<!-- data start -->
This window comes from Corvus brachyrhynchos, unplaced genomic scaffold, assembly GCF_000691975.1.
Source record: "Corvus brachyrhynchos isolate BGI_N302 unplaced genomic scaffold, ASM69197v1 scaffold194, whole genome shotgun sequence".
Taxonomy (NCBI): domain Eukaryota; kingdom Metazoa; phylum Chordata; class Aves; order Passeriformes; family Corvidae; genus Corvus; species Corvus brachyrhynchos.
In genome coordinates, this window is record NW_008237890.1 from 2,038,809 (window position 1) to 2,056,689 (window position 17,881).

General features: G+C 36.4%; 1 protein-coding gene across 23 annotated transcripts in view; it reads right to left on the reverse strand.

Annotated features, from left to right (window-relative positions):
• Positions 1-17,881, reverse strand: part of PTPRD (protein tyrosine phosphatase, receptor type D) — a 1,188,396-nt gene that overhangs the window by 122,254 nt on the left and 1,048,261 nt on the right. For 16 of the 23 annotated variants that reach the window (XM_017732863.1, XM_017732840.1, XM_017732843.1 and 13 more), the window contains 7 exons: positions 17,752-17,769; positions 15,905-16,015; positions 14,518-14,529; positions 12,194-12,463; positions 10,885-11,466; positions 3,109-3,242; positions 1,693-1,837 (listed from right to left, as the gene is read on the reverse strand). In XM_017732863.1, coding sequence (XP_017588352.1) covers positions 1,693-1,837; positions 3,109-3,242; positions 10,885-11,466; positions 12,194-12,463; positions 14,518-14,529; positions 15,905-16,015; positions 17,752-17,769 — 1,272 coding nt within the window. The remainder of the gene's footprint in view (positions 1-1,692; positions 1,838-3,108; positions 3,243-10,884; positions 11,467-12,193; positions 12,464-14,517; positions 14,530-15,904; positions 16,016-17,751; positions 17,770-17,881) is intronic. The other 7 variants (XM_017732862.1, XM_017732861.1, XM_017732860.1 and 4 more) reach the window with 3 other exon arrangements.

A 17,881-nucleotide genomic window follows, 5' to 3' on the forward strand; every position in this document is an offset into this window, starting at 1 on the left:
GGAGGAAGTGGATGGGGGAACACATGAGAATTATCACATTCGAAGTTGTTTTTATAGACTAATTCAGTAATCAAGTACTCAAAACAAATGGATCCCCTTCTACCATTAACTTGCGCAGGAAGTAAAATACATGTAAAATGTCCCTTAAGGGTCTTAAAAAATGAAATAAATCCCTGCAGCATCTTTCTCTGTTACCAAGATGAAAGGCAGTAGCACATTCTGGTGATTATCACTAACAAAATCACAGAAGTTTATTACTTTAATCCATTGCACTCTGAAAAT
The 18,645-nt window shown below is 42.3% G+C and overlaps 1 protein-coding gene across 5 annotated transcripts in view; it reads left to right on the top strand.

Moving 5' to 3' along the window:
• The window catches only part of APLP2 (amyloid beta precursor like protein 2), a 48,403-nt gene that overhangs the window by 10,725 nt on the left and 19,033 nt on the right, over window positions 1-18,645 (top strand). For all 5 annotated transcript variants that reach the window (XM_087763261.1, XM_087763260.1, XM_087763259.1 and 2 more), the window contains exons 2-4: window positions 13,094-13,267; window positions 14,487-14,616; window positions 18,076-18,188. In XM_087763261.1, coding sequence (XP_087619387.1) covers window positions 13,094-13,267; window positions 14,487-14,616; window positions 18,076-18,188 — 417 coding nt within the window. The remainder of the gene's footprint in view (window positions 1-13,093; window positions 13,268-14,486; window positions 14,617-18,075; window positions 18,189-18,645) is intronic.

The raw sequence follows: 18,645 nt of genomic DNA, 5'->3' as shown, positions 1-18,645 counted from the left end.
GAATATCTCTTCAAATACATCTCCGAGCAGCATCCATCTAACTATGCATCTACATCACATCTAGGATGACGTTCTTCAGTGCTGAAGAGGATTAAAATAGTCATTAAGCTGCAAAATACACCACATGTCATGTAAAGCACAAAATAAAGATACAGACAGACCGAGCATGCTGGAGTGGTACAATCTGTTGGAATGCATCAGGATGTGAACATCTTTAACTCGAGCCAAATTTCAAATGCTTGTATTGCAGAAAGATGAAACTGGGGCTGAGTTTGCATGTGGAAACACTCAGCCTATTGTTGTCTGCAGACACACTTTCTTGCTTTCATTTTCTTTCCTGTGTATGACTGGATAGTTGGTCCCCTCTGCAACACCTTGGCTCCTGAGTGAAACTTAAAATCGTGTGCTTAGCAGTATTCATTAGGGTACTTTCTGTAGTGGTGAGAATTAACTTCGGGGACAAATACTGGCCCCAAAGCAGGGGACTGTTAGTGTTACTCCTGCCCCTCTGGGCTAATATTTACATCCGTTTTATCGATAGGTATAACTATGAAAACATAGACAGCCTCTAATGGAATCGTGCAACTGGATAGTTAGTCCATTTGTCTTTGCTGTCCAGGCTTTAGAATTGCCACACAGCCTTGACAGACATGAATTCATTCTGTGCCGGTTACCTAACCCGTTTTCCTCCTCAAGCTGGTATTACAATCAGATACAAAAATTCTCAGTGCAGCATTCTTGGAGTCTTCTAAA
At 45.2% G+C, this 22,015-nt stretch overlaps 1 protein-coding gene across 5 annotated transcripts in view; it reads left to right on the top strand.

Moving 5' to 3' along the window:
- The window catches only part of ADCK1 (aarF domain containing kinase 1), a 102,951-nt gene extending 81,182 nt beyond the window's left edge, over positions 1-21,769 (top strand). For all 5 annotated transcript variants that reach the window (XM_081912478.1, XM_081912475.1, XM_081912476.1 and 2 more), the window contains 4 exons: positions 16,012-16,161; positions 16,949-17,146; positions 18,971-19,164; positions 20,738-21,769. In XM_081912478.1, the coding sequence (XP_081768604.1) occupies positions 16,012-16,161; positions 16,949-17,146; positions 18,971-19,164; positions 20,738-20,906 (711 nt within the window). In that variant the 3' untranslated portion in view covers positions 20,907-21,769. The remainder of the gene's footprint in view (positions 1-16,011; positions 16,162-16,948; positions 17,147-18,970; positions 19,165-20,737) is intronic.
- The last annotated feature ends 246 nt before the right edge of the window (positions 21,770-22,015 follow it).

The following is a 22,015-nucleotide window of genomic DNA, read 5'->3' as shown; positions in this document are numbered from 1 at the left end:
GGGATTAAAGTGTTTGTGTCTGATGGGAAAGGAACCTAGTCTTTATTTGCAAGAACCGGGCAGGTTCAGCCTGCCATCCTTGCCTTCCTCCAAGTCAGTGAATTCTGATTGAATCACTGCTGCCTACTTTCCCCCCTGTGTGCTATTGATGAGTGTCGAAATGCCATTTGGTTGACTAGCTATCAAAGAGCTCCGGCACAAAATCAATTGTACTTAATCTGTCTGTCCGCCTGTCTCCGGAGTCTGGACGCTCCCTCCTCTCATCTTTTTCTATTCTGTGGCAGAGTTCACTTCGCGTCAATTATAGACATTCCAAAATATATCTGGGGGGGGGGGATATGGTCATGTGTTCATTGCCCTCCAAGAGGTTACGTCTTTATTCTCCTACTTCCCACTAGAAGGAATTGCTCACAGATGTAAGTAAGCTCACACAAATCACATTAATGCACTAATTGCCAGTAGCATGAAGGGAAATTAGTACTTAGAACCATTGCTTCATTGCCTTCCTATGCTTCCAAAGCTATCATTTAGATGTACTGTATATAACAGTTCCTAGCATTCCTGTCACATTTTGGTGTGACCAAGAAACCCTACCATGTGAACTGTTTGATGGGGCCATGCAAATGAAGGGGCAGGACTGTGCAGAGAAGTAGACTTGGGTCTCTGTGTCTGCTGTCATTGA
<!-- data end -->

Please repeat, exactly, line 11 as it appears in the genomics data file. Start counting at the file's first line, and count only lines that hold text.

Moving 5' to 3' along the window: